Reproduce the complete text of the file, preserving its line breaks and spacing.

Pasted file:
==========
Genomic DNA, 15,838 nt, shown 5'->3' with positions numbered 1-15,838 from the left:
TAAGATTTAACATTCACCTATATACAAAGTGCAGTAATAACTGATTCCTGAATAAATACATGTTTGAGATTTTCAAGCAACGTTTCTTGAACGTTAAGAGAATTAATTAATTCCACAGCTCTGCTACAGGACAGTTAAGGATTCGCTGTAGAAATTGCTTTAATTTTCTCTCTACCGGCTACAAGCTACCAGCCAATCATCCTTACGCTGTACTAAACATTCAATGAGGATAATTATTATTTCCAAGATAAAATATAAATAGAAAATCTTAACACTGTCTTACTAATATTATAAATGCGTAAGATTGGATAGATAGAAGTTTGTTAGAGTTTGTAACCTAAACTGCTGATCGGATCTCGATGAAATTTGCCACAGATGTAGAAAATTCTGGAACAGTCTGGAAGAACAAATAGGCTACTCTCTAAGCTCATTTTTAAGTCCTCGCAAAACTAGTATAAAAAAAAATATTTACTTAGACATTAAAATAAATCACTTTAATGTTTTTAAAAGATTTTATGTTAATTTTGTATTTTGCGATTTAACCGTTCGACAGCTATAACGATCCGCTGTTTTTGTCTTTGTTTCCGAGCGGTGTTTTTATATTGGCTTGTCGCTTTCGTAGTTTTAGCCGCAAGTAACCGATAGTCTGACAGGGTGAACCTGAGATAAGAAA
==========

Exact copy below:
Genomic DNA, 15,838 nt, shown 5'->3' with positions numbered 1-15,838 from the left:
TAAGATTTAACATTCACCTATATACAAAGTGCAGTAATAACTGATTCCTGAATAAATACATGTTTGAGATTTTCAAGCAACGTTTCTTGAACGTTAAGAGAATTAATTAATTCCACAGCTCTGCTACAGGACAGTTAAGGATTCGCTGTAGAAATTGCTTTAATTTTCTCTCTACCGGCTACAAGCTACCAGCCAATCATCCTTACGCTGTACTAAACATTCAATGAGGATAATTATTATTTCCAAGATAAAATATAAATAGAAAATCTTAACACTGTCTTACTAATATTATAAATGCGTAAGATTGGATAGATAGAAGTTTGTTAGAGTTTGTAACCTAAACTGCTGATCGGATCTCGATGAAATTTGCCACAGATGTAGAAAATTCTGGAACAGTCTGGAAGAACAAATAGGCTACTCTCTAAGCTCATTTTTAAGTCCTCGCAAAACTAGTATAAAAAAAAATATTTACTTAGACATTAAAATAAATCACTTTAATGTTTTTAAAAGATTTTATGTTAATTTTGTATTTTGCGATTTAACCGTTCGACAGCTATAACGATCCGCTGTTTTTGTCTTTGTTTCCGAGCGGTGTTTTTATATTGGCTTGTCGCTTTCGTAGTTTTAGCCGCAAGTAACCGATAGTCTGACAGGGTGAACCTGAGATAAGAAA